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Chapter 10

THE ENHANCED HULL SURVEY SYSTEM

Introduction
In view of the recent large number of losses of bulk carriers and the
pollution caused by accidents to tankers, IMO has raised concern over
the issue. A proposal to phase out vessels over 17 years of age has
been resisted by ship owners, on the grounds that age is not the sole
criteria that determine the condition of a vessel, especially if it is well
maintained. An alternative response to the problem of an aging world
fleet has been enhanced (more meticulous and stringent) hull surveys.
This contains unified requirements to be adopted by all classification
societies, while surveying tankers and bulk carriers. This contains
unified requirements to the adopted by all classification societies, while
surveying tankers and bulk carriers. The rules apply, regardless of size,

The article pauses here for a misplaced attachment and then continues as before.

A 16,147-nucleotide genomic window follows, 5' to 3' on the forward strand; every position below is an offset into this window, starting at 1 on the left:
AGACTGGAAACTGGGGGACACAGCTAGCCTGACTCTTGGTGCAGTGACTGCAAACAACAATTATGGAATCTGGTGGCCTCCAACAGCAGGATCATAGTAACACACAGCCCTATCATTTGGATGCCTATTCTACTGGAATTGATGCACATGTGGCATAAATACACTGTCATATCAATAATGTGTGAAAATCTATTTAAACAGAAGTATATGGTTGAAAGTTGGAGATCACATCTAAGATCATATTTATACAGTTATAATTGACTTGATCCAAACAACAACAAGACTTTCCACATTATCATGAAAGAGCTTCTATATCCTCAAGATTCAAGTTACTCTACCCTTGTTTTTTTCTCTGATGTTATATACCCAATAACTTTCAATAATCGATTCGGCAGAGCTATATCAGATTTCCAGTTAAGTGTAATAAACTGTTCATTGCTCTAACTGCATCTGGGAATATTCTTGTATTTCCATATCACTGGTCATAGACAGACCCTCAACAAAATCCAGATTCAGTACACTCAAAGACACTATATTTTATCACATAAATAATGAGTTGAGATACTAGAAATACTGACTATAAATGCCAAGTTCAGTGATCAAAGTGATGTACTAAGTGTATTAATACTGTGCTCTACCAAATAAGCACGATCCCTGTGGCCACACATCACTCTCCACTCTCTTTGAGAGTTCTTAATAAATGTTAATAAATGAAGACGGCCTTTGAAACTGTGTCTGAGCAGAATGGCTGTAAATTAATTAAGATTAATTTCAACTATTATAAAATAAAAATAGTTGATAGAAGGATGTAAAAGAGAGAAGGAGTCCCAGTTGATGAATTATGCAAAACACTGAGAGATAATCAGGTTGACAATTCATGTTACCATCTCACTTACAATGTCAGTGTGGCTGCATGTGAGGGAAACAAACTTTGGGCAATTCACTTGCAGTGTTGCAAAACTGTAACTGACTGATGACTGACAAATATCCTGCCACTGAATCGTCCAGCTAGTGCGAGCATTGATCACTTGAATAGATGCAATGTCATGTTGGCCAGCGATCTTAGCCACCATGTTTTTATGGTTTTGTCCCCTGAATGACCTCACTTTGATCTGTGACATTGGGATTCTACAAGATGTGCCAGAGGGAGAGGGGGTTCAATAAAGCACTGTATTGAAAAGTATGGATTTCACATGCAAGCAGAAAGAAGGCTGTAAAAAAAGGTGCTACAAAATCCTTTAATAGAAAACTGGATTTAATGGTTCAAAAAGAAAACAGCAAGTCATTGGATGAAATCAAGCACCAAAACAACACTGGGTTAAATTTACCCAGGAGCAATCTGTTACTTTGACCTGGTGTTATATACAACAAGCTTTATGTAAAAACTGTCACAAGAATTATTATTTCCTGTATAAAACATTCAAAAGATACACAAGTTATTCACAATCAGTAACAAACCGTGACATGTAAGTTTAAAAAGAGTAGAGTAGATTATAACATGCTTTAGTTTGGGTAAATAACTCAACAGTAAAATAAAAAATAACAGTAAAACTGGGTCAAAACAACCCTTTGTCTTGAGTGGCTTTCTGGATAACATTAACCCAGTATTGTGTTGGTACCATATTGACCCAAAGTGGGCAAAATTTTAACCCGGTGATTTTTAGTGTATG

to self-propelled oil tankers, product tankers and dry bulk cargo vessels
including ore carriers and combination carriers.
The features of the enhanced survey program are:
1. Survey Planning.
2. Document file on board.
3. Improved procedures for thickness measurement.
4. Harmonisation between dry-dock and renewal surveys.
5. Extended Intermediate surveys.
6. Possible annual examination of tanks/spaces.
7. Phase-out of continuous Hull survey (CHS) arrangements.
The basic feature of the enhanced survey is extensive examination of
the hull.
A ‘Close-up Examination’ is one where details of structural
components are within the inspection range of the surveyor i.e. normally
within reach of hand.
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‘Overall Survey’ is intended to report on the overall condition of the
tank/hold/hull structure and determine the extent of additional close-up
surveys.
Planning of Survey
It is expected that proper planning and co-operation between the owner
and the Classification society will improve the quality of the survey.
Cleaning, descaling and rigging proper means of access must carry out
proper preparation. Planning of the survey is done by two methods:
1. Mandatory Minimum Survey program.